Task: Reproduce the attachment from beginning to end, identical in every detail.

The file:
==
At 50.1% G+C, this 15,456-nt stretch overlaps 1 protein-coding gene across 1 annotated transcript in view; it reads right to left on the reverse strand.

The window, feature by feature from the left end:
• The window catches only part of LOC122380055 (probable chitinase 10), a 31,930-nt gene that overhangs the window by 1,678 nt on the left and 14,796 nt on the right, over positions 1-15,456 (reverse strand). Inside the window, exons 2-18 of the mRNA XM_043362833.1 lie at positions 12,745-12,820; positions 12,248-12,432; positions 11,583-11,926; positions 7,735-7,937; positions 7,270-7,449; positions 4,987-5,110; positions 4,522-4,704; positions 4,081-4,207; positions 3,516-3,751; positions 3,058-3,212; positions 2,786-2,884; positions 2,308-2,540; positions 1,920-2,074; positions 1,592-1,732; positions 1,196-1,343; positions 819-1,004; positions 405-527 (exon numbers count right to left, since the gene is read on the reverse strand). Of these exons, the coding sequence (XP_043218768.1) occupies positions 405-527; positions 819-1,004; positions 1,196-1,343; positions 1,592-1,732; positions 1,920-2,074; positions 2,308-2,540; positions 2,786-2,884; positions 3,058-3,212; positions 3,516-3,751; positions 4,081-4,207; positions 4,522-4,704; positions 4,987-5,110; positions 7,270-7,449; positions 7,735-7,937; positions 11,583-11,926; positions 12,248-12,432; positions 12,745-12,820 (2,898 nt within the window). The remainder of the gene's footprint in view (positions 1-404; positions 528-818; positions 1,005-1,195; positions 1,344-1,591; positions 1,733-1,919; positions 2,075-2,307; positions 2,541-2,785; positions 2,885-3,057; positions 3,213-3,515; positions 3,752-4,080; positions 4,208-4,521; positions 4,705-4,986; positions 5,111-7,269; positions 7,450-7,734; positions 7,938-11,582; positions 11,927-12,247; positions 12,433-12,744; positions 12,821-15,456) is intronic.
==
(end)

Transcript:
At 50.1% G+C, this 15,456-nt stretch overlaps 1 protein-coding gene across 1 annotated transcript in view; it reads right to left on the reverse strand.

The window, feature by feature from the left end:
• The window catches only part of LOC122380055 (probable chitinase 10), a 31,930-nt gene that overhangs the window by 1,678 nt on the left and 14,796 nt on the right, over positions 1-15,456 (reverse strand). Inside the window, exons 2-18 of the mRNA XM_043362833.1 lie at positions 12,745-12,820; positions 12,248-12,432; positions 11,583-11,926; positions 7,735-7,937; positions 7,270-7,449; positions 4,987-5,110; positions 4,522-4,704; positions 4,081-4,207; positions 3,516-3,751; positions 3,058-3,212; positions 2,786-2,884; positions 2,308-2,540; positions 1,920-2,074; positions 1,592-1,732; positions 1,196-1,343; positions 819-1,004; positions 405-527 (exon numbers count right to left, since the gene is read on the reverse strand). Of these exons, the coding sequence (XP_043218768.1) occupies positions 405-527; positions 819-1,004; positions 1,196-1,343; positions 1,592-1,732; positions 1,920-2,074; positions 2,308-2,540; positions 2,786-2,884; positions 3,058-3,212; positions 3,516-3,751; positions 4,081-4,207; positions 4,522-4,704; positions 4,987-5,110; positions 7,270-7,449; positions 7,735-7,937; positions 11,583-11,926; positions 12,248-12,432; positions 12,745-12,820 (2,898 nt within the window). The remainder of the gene's footprint in view (positions 1-404; positions 528-818; positions 1,005-1,195; positions 1,344-1,591; positions 1,733-1,919; positions 2,075-2,307; positions 2,541-2,785; positions 2,885-3,057; positions 3,213-3,515; positions 3,752-4,080; positions 4,208-4,521; positions 4,705-4,986; positions 5,111-7,269; positions 7,450-7,734; positions 7,938-11,582; positions 11,927-12,247; positions 12,433-12,744; positions 12,821-15,456) is intronic.